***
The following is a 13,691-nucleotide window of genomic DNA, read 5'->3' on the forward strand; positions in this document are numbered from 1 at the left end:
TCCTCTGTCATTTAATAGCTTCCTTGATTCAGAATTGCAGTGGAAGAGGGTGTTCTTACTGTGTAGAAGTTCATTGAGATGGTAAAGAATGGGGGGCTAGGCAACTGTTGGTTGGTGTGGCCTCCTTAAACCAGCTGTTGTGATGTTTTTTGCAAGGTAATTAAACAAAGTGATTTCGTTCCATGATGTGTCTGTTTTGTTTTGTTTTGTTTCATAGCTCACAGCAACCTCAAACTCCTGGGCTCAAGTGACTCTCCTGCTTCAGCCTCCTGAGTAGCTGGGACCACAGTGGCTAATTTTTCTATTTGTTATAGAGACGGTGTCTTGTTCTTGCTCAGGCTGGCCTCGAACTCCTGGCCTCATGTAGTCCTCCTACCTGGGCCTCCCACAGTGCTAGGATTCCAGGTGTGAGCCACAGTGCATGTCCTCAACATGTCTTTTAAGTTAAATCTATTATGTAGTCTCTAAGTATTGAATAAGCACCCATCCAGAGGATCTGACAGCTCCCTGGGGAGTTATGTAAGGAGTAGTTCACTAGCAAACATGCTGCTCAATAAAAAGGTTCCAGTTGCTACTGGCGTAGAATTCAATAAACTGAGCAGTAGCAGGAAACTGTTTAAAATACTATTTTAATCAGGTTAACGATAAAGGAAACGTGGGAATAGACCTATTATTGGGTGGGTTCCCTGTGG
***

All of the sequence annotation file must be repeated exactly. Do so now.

The following is a 13,691-nucleotide window of genomic DNA, read 5'->3' on the forward strand; positions in this document are numbered from 1 at the left end:
TCCTCTGTCATTTAATAGCTTCCTTGATTCAGAATTGCAGTGGAAGAGGGTGTTCTTACTGTGTAGAAGTTCATTGAGATGGTAAAGAATGGGGGGCTAGGCAACTGTTGGTTGGTGTGGCCTCCTTAAACCAGCTGTTGTGATGTTTTTTGCAAGGTAATTAAACAAAGTGATTTCGTTCCATGATGTGTCTGTTTTGTTTTGTTTTGTTTCATAGCTCACAGCAACCTCAAACTCCTGGGCTCAAGTGACTCTCCTGCTTCAGCCTCCTGAGTAGCTGGGACCACAGTGGCTAATTTTTCTATTTGTTATAGAGACGGTGTCTTGTTCTTGCTCAGGCTGGCCTCGAACTCCTGGCCTCATGTAGTCCTCCTACCTGGGCCTCCCACAGTGCTAGGATTCCAGGTGTGAGCCACAGTGCATGTCCTCAACATGTCTTTTAAGTTAAATCTATTATGTAGTCTCTAAGTATTGAATAAGCACCCATCCAGAGGATCTGACAGCTCCCTGGGGAGTTATGTAAGGAGTAGTTCACTAGCAAACATGCTGCTCAATAAAAAGGTTCCAGTTGCTACTGGCGTAGAATTCAATAAACTGAGCAGTAGCAGGAAACTGTTTAAAATACTATTTTAATCAGGTTAACGATAAAGGAAACGTGGGAATAGACCTATTATTGGGTGGGTTCCCTGTGG